Friends of Semantic Compositions

January 2009

Sun Mon Tue Wed Thu Fri Sat
        1 2 3
4 5 6 7 8 9 10
11 12 13 14 15 16 17
18 19 20 21 22 23 24
25 26 27 28 29 30 31

Site Statistics

Blog powered by Typepad

« Offense as context-free grammar | Main | Hospital naming »

March 05, 2004

Comments

Rachel

"In the first case, the parse is something like NP[odds against an audit] VP[are good], where the meaning of odds is exactly like the for/of cases discussed previously, and the odds in question are low. However, for the latter two, it's something more like S'[Rudy T's doctors like odds] PP[against diabetes], and the expression is meant to signify that the odds being discussed are highly likely, and favor the overcoming of whatever's against them."

I suppose I don't understand what you mean, because I think your second parse makes sense for the "Olympic swimmer" sentence, but... the way you have analyzed the "liking odds" sentence makes me all confuzzled.

Neal Whitman

I was interested in the negation thread, too, and wrote about my own favorite example--"I miss not seeing her"--a couple of months ago on my brother's blog:
http://agoraphilia.blogspot.com/2004_01_18_agoraphilia_archive.html

Semantic Compositions

"confuzzled"? Is that a reference to this song?

The argument for the two sentences I grouped together is that "against X" is an adjunct in both cases, and that the parse is thus not "odds against X". The sentences both work without the against-phrase: "Rudy T's doctors like odds" and "Olympic swimmer defies odds". While the other one could also be reduced to "odds are good", it's not the same as the other cases because the structure that dominates the odds-phrase is different.

The phrases where some further description is a complement of the word "odds" are descriptions of the odds themselves. The phrases where "against X" is an adjunct are cases where the character of the odds has to be inferred from something else; in this case, "like" meaning that they're good, and "defies" meaning that they're bad.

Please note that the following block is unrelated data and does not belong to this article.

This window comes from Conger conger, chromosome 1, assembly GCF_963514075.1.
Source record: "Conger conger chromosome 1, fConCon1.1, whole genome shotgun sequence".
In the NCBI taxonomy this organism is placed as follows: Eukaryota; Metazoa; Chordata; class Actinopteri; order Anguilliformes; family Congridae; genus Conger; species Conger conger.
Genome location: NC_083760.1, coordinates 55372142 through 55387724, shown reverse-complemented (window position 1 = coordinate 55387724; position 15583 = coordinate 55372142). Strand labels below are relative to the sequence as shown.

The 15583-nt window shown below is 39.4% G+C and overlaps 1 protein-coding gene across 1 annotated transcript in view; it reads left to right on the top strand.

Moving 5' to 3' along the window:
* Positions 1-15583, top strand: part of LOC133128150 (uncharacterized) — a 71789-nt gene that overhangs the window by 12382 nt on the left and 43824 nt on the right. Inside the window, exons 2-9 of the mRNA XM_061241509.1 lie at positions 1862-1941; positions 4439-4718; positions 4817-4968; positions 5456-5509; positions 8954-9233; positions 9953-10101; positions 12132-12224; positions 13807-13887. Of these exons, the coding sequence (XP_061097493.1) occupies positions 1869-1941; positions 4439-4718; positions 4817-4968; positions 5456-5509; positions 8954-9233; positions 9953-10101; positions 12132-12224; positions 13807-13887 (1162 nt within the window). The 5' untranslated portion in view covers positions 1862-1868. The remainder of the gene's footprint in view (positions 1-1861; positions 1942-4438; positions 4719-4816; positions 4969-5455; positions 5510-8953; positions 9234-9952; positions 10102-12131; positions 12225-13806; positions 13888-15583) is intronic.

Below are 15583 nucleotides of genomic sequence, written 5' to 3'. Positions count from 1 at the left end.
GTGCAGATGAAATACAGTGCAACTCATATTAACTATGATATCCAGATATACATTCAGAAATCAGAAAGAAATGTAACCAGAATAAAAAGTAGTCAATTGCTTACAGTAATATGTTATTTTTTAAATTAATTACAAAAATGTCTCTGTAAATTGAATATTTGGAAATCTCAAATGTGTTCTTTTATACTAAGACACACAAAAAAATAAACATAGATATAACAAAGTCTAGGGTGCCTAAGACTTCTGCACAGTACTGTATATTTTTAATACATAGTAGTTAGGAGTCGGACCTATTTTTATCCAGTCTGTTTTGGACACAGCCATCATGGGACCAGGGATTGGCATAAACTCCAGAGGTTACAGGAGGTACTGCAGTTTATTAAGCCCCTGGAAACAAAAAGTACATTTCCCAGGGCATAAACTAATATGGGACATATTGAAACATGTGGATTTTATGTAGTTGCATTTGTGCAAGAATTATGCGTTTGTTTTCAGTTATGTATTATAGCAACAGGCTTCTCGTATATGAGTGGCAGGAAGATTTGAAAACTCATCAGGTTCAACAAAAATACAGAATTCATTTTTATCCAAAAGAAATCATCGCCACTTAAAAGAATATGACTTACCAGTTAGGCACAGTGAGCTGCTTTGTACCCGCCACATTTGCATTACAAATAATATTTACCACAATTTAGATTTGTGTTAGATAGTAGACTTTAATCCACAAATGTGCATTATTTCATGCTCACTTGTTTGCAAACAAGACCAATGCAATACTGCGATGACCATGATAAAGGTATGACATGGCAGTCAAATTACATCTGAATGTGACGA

I'm afraid that I'll have to dig up some more examples and write out some parse trees to make the analysis even more explicit, so it'll take me a few days. But I'm enjoying this one, so it's worth it.

Rachel

I do love that song, but no, it's just a mix of "confused" and "puzzled."

I suppose I wasn't clear. I understood your analysis for everything but the "like odds" sentence; it's just that my intuitions are telling me in no uncertain terms that "against cancer" in that sentence is not an adjunct.

"Odds against an audit are good." What kind of odds? Odds against an audit. "Rudy T's doctors like odds against cancer." What kind of odds? Odds against cancer.

"Olympic swimmer defies odds against diabetes" -> "Olympic swimmer does so against diabetes." OK. "Rudy T's doctors like odds against cancer" -> "Rudy T's doctors do so against cancer." Huh?

(Of course, I may be all wrong, as usual.)

Roger Schlaifer

These discussions seem a bit oblivious to the realities of odds and probabilities. Check out this website--http://www.oddsrgames.com/about.php--for a less pretentious--and more understandable use of odds--and a missleadingly simple=minded brand name.

bladder control

Well, confuzzled is a new word for me.

Sam Nisbett

The comments to this entry are closed.